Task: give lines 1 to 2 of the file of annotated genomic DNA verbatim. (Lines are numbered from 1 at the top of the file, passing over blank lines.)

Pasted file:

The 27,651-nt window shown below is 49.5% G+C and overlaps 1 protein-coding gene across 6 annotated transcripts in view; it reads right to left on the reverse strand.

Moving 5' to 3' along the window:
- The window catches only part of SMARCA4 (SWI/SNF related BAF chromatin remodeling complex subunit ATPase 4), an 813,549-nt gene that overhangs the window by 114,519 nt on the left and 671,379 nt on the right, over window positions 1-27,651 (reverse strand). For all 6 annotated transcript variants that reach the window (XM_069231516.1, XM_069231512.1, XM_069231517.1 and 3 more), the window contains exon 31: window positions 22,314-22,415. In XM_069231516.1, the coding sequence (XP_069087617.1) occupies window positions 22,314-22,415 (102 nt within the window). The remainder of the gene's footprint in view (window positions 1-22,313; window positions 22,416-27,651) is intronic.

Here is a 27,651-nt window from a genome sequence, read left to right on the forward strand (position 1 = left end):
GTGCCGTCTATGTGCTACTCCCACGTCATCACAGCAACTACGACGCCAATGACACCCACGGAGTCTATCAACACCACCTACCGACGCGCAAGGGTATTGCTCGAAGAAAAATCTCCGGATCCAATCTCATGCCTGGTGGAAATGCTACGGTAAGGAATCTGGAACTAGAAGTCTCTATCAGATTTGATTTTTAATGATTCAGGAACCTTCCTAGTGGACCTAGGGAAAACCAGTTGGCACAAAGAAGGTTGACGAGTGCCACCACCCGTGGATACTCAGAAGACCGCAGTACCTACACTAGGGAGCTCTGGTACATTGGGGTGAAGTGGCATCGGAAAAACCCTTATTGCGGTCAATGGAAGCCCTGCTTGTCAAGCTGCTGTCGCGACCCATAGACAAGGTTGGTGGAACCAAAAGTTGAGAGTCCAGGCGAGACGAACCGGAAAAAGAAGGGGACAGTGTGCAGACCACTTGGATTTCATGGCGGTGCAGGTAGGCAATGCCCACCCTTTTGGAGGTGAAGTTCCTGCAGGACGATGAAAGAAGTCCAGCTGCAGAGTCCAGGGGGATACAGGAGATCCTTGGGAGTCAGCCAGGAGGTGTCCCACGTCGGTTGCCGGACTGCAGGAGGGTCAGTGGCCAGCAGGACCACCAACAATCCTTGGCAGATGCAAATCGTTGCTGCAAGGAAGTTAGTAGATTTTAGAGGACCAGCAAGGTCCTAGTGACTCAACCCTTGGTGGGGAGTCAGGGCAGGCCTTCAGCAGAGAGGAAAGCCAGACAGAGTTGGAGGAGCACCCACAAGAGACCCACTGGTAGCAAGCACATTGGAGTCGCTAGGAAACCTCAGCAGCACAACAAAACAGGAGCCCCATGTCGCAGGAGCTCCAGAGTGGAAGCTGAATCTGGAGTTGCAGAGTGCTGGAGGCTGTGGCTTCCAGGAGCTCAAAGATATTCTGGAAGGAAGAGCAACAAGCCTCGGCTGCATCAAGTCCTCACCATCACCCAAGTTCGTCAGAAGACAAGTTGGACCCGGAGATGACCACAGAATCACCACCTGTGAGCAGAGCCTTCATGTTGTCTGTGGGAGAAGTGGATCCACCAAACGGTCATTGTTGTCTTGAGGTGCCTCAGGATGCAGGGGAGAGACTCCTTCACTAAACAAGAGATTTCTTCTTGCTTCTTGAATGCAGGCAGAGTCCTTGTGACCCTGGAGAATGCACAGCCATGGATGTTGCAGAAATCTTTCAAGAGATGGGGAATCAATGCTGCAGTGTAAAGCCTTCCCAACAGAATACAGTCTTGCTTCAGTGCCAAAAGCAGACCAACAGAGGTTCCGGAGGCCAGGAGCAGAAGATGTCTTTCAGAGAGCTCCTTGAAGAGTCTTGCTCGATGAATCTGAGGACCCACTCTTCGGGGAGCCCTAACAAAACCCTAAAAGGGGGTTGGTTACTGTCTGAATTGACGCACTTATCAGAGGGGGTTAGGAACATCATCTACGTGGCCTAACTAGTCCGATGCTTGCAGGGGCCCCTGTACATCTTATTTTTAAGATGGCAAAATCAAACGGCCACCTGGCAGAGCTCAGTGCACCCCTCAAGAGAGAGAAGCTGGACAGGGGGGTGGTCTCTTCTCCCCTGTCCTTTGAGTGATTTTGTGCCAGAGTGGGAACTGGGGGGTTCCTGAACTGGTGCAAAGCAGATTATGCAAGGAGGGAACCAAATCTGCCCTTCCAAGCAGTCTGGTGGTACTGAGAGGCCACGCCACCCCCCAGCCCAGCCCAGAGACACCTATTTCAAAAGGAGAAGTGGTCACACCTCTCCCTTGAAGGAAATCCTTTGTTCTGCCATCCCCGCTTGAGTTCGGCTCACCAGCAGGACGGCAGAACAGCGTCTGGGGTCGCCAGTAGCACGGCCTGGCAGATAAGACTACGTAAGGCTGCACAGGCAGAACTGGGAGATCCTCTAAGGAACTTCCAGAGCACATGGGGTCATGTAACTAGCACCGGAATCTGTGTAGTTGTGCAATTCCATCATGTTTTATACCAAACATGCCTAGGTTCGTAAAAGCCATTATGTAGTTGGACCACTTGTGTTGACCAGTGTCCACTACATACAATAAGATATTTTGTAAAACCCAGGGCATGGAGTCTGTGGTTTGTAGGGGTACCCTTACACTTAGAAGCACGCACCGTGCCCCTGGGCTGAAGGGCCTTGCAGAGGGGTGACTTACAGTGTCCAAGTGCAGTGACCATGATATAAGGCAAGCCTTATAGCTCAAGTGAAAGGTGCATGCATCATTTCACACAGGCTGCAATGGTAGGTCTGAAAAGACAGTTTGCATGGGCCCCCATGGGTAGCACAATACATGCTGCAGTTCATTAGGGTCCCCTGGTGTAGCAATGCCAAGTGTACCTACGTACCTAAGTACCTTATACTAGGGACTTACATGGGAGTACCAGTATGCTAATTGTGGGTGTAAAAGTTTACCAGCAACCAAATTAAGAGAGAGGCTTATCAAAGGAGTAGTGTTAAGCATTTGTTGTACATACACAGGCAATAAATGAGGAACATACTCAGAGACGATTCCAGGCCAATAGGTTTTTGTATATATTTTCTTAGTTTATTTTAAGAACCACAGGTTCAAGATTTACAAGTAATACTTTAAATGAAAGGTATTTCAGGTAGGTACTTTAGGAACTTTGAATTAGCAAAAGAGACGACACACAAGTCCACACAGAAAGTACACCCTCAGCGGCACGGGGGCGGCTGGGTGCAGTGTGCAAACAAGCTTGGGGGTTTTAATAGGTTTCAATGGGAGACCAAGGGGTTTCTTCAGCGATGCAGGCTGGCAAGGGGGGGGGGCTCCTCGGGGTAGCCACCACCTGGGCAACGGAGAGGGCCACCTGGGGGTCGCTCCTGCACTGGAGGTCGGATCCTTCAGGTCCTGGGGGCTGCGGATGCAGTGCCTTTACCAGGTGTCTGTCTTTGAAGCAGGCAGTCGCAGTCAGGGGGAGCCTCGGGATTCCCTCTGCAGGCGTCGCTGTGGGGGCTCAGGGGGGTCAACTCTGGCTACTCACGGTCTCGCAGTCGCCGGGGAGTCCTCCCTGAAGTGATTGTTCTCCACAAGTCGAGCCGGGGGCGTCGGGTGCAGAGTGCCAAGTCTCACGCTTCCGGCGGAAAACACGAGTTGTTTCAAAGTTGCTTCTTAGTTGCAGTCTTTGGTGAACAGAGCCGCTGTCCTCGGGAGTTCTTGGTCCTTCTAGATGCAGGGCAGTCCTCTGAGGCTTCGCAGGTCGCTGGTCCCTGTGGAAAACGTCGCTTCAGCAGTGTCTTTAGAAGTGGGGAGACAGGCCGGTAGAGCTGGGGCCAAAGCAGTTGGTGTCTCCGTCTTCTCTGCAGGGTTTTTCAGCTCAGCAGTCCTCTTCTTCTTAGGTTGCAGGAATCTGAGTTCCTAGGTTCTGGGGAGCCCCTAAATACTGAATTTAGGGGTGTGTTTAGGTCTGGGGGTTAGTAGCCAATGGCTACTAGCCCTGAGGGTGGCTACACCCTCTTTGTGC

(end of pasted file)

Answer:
The 27,651-nt window shown below is 49.5% G+C and overlaps 1 protein-coding gene across 6 annotated transcripts in view; it reads right to left on the reverse strand.

Moving 5' to 3' along the window: